Finally, it's imperative to ask the right questions. The challenge for online retailers is not about prescribing the right answers but about asking the right questions. For instance, are you trying to see whether a visitor will respond better to more product selections on a page, or fewer? Consider first what you want the answers to be, and those hypotheses will then help you decide what to measure.

Common examples of A/B testing for online retail include homepage bounce rates, category-page views, product-page views, shopping cart ads, and all stages in a checkout flow all the way to the Thank You page.

In general, to get more effective and relevant results, rather than asking "What are the variations we are testing?" consider asking "What question are we trying to answer?" To ensure the best return on your effort, first look at your Web analytics to see which pages have the most room for improvement. You'll want to attack those areas first.

The following are some actionable insights to help retailers optimize their sales by running website experiments that help them deliver a better experience to their visitors.

Homepage. The homepage is notoriously the most over-scrutinized page, yet it is also likely to be the most under optimized. For instance, imagine you're a consumer shopping on a retailer's website for a new coat. You arrive on the homepage and see a banner for a sale. Just as you're about to click it, the experience changes to pants. The rotating carousel of images means you have to continually reorient yourself, and it diffuses the focus of your original purpose. And when consumers are distracted, they're probably not purchasing.

Category pages. Unfortunately, most retailers tend to overlook their category pages; luckily, there are some easy and effective tests to evaluate them. One simple experiment centers on the performance of tiled vs. list views. For example, in our experience, the list views perform better and lift sales for scenarios in which consumers are making a complex purchase decision. The list format enables consumers to scan information easily and compare between categories; it also gives the retailer space to display the best sellers above the fold.

Product detail pages. Where does the consumer ultimately decide whether to buy or bounce? The product detail page is where the final persuasion happens. Therefore, it is one of the most important areas of your website.

Often, retailers are looking for a solution to a distinct challenge: solid brand awareness, but poor conversion. In that scenario, it's difficult for the retailer to determine what to improve. To increase conversion, I recommend carefully examining the following key conversion factors in the product detail pages:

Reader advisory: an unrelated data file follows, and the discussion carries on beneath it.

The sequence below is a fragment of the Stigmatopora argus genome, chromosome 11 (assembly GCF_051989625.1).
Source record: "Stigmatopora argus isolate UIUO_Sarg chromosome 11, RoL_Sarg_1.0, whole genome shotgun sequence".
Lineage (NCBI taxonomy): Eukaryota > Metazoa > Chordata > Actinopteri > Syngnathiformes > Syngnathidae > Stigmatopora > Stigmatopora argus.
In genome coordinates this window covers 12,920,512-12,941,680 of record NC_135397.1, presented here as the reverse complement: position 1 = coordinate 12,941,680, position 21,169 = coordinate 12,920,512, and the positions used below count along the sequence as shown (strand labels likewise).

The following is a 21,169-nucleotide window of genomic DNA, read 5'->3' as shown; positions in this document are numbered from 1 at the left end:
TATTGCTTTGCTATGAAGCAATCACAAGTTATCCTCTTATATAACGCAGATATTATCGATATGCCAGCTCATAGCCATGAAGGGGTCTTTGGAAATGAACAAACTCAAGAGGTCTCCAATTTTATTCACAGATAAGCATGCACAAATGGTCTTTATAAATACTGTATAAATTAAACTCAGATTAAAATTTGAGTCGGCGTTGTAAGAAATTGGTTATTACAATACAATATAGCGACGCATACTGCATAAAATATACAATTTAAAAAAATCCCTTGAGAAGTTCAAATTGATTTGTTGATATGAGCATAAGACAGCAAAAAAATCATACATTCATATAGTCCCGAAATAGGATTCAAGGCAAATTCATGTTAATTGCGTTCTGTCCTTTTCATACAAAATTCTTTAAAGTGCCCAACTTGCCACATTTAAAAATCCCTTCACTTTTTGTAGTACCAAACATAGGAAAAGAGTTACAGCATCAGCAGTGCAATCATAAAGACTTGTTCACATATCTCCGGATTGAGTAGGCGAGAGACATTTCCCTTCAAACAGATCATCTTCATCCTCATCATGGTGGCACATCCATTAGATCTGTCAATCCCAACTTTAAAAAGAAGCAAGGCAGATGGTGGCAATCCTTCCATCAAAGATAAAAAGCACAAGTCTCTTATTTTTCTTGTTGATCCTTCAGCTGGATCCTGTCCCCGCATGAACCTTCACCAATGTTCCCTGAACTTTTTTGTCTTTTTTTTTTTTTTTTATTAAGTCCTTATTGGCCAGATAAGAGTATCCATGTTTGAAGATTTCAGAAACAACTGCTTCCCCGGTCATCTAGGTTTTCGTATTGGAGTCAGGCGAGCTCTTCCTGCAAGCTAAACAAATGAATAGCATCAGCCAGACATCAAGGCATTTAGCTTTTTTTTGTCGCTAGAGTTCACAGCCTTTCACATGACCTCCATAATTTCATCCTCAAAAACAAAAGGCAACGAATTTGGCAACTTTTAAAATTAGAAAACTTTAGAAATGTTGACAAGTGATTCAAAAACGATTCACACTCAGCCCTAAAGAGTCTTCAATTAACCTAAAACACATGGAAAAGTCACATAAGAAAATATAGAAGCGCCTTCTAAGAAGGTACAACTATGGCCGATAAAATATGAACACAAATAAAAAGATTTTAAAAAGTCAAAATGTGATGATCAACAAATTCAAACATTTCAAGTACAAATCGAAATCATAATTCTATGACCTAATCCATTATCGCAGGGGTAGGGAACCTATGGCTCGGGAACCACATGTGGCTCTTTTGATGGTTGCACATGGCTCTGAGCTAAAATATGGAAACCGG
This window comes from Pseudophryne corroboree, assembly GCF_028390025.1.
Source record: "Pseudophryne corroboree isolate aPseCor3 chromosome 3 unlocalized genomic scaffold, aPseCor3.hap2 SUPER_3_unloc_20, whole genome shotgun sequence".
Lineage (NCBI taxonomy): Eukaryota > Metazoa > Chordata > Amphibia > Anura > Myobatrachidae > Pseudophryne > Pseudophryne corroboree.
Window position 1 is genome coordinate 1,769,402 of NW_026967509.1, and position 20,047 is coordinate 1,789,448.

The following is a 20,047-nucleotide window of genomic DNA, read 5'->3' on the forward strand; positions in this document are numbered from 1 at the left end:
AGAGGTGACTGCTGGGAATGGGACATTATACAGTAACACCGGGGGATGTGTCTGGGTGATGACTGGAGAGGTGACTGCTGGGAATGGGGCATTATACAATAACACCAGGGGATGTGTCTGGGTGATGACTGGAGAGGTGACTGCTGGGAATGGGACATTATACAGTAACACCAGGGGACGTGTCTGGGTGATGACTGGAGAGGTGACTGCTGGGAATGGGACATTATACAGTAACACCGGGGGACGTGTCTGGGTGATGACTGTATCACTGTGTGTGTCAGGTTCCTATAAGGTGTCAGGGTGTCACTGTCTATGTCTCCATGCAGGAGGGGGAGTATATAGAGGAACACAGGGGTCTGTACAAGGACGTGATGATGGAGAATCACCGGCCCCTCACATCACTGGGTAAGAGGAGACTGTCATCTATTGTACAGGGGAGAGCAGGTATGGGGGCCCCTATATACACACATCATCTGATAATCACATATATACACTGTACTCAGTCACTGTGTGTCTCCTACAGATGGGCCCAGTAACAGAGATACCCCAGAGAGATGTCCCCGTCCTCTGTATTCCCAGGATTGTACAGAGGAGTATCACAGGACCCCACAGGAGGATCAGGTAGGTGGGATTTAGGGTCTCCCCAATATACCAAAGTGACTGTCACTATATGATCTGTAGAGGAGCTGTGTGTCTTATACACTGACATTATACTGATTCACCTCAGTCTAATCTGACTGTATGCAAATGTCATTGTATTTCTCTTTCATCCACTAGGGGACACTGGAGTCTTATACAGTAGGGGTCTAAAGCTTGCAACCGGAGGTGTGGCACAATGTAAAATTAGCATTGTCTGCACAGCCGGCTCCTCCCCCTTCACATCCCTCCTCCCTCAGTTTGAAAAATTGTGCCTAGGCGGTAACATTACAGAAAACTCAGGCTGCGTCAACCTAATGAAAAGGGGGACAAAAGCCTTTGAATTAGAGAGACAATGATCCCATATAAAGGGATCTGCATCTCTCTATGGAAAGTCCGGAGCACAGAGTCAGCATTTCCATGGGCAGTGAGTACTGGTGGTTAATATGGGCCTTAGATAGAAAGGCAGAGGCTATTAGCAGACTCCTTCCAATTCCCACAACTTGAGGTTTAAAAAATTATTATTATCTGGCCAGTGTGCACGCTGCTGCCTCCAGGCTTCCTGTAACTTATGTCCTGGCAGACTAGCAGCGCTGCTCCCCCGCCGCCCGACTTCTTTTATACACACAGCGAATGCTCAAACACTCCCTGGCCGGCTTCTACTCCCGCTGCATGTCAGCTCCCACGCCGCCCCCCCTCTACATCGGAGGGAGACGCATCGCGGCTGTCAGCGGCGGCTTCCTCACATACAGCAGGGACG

• Value proposition: Is it strong or weak?
  • Relevance: Is the content pertinent to the target audience and their needs?
  • Clarity: How clear is the imagery, eye flow, copywriting, and call to action?
  • Distraction: Are you redirecting attention from the primary message with too many product options? Are upsell and cross-sell options provided prematurely? Are design elements overwhelming the message?
  • Urgency: Are you giving the consumer a reason to act now?
Primary calls to action. At the sitewide checkout entry point, make your calls to action loud and clear. Test phrases like "add to cart" or "sign up for emails" to clarify what specifically you want your website to achieve and whether you are effectively directing shoppers to accomplish those goals.

For example, knowing that users become more invested as they click through the signup funnel, the 1-800-DENTIST team hypothesized that making the first step as simple as possible would decrease drop off rate and lead to more successful signups further down the funnel. To test the hypothesis, the team considered how to best simplify the first step without losing valuable data collection. Since all dentist matches depend on location, ZIP code was the most logical input to lead off with. Then, the team moved the two other fields—insurance and dental need—to pages later in the funnel, ensuring they would still be able to collect each piece of information. In less than a week, the team found that shortening the first step of the checkout funnel increased conversions 23.3%.

* * *

The greatest opportunity for online retailers today lies in facilitating the process of experimentation to help their teams move from the era of Mad Men into the era of Math Men. The role of creativity is still as important as it's always been, but now it's not centered on the most intuitively creative person but, rather, the most data-driven creative person.

We live in a time where you can let the data help you get to the right answers. You'll quickly find that the tests take the guesswork out of website optimization and enable data-backed decisions that shift business conversations from "we think" to "we know."

And knowing your website's weaknesses means that you can turn them into strengths and sales.

by Dan Siroker